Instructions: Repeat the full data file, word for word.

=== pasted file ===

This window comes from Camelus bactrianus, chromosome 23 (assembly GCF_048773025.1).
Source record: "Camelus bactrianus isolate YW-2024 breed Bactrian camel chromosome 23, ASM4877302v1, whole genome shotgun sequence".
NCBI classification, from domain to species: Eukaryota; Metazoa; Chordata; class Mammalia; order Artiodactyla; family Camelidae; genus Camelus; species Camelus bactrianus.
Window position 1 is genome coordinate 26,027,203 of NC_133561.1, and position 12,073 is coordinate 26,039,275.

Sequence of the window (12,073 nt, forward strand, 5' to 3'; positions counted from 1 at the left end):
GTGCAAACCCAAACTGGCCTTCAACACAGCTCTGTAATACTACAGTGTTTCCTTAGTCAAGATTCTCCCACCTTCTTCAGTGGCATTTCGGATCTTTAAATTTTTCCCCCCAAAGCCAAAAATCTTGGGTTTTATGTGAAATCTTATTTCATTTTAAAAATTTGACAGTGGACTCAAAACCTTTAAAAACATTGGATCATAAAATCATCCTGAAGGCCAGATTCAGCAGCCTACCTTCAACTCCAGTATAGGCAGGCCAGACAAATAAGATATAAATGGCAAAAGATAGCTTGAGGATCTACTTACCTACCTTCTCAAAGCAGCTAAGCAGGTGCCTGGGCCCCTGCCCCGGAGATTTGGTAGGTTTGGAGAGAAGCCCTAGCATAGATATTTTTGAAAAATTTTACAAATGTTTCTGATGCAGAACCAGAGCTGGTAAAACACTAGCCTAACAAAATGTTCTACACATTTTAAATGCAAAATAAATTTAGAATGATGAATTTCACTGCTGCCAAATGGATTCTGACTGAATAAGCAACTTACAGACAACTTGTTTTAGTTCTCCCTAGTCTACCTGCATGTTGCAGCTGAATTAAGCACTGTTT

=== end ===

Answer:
This window comes from Camelus bactrianus, chromosome 23 (assembly GCF_048773025.1).
Source record: "Camelus bactrianus isolate YW-2024 breed Bactrian camel chromosome 23, ASM4877302v1, whole genome shotgun sequence".
NCBI classification, from domain to species: Eukaryota; Metazoa; Chordata; class Mammalia; order Artiodactyla; family Camelidae; genus Camelus; species Camelus bactrianus.
Window position 1 is genome coordinate 26,027,203 of NC_133561.1, and position 12,073 is coordinate 26,039,275.

Sequence of the window (12,073 nt, forward strand, 5' to 3'; positions counted from 1 at the left end):
GTGCAAACCCAAACTGGCCTTCAACACAGCTCTGTAATACTACAGTGTTTCCTTAGTCAAGATTCTCCCACCTTCTTCAGTGGCATTTCGGATCTTTAAATTTTTCCCCCCAAAGCCAAAAATCTTGGGTTTTATGTGAAATCTTATTTCATTTTAAAAATTTGACAGTGGACTCAAAACCTTTAAAAACATTGGATCATAAAATCATCCTGAAGGCCAGATTCAGCAGCCTACCTTCAACTCCAGTATAGGCAGGCCAGACAAATAAGATATAAATGGCAAAAGATAGCTTGAGGATCTACTTACCTACCTTCTCAAAGCAGCTAAGCAGGTGCCTGGGCCCCTGCCCCGGAGATTTGGTAGGTTTGGAGAGAAGCCCTAGCATAGATATTTTTGAAAAATTTTACAAATGTTTCTGATGCAGAACCAGAGCTGGTAAAACACTAGCCTAACAAAATGTTCTACACATTTTAAATGCAAAATAAATTTAGAATGATGAATTTCACTGCTGCCAAATGGATTCTGACTGAATAAGCAACTTACAGACAACTTGTTTTAGTTCTCCCTAGTCTACCTGCATGTTGCAGCTGAATTAAGCACTGTTT